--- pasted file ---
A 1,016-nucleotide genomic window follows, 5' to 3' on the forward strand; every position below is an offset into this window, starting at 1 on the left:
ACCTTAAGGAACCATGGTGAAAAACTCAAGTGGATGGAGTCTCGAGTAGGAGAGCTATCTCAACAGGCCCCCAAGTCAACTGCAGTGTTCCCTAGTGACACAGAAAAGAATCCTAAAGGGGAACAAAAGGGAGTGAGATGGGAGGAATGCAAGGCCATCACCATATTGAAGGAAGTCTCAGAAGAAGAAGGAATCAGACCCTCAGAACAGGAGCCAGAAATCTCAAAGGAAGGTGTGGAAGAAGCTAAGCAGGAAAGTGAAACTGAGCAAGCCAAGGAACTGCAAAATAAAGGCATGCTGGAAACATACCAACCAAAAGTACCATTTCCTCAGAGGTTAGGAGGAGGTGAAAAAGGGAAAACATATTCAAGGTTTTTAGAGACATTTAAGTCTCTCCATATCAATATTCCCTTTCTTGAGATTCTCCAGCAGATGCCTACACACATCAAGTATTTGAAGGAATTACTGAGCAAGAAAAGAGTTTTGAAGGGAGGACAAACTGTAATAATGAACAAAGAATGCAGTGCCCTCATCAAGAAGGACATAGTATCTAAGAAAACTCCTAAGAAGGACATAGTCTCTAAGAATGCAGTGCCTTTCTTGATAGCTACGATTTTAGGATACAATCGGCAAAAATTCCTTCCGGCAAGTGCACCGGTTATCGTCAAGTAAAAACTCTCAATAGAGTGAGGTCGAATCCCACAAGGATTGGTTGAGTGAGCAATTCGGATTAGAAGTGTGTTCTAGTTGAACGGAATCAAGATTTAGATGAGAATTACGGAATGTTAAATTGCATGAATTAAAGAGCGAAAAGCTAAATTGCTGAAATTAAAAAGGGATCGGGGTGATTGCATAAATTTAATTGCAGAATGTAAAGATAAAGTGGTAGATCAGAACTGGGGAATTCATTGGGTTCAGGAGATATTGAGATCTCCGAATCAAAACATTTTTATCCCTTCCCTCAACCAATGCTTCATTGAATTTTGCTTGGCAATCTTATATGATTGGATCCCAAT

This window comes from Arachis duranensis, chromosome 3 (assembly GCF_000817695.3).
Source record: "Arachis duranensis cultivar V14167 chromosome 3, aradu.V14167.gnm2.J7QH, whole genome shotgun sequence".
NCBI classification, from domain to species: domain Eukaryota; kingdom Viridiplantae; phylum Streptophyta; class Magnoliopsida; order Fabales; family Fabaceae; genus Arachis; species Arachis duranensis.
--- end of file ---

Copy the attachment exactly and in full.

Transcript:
A 1,016-nucleotide genomic window follows, 5' to 3' on the forward strand; every position below is an offset into this window, starting at 1 on the left:
ACCTTAAGGAACCATGGTGAAAAACTCAAGTGGATGGAGTCTCGAGTAGGAGAGCTATCTCAACAGGCCCCCAAGTCAACTGCAGTGTTCCCTAGTGACACAGAAAAGAATCCTAAAGGGGAACAAAAGGGAGTGAGATGGGAGGAATGCAAGGCCATCACCATATTGAAGGAAGTCTCAGAAGAAGAAGGAATCAGACCCTCAGAACAGGAGCCAGAAATCTCAAAGGAAGGTGTGGAAGAAGCTAAGCAGGAAAGTGAAACTGAGCAAGCCAAGGAACTGCAAAATAAAGGCATGCTGGAAACATACCAACCAAAAGTACCATTTCCTCAGAGGTTAGGAGGAGGTGAAAAAGGGAAAACATATTCAAGGTTTTTAGAGACATTTAAGTCTCTCCATATCAATATTCCCTTTCTTGAGATTCTCCAGCAGATGCCTACACACATCAAGTATTTGAAGGAATTACTGAGCAAGAAAAGAGTTTTGAAGGGAGGACAAACTGTAATAATGAACAAAGAATGCAGTGCCCTCATCAAGAAGGACATAGTATCTAAGAAAACTCCTAAGAAGGACATAGTCTCTAAGAATGCAGTGCCTTTCTTGATAGCTACGATTTTAGGATACAATCGGCAAAAATTCCTTCCGGCAAGTGCACCGGTTATCGTCAAGTAAAAACTCTCAATAGAGTGAGGTCGAATCCCACAAGGATTGGTTGAGTGAGCAATTCGGATTAGAAGTGTGTTCTAGTTGAACGGAATCAAGATTTAGATGAGAATTACGGAATGTTAAATTGCATGAATTAAAGAGCGAAAAGCTAAATTGCTGAAATTAAAAAGGGATCGGGGTGATTGCATAAATTTAATTGCAGAATGTAAAGATAAAGTGGTAGATCAGAACTGGGGAATTCATTGGGTTCAGGAGATATTGAGATCTCCGAATCAAAACATTTTTATCCCTTCCCTCAACCAATGCTTCATTGAATTTTGCTTGGCAATCTTATATGATTGGATCCCAAT

This window comes from Arachis duranensis, chromosome 3 (assembly GCF_000817695.3).
Source record: "Arachis duranensis cultivar V14167 chromosome 3, aradu.V14167.gnm2.J7QH, whole genome shotgun sequence".
NCBI classification, from domain to species: domain Eukaryota; kingdom Viridiplantae; phylum Streptophyta; class Magnoliopsida; order Fabales; family Fabaceae; genus Arachis; species Arachis duranensis.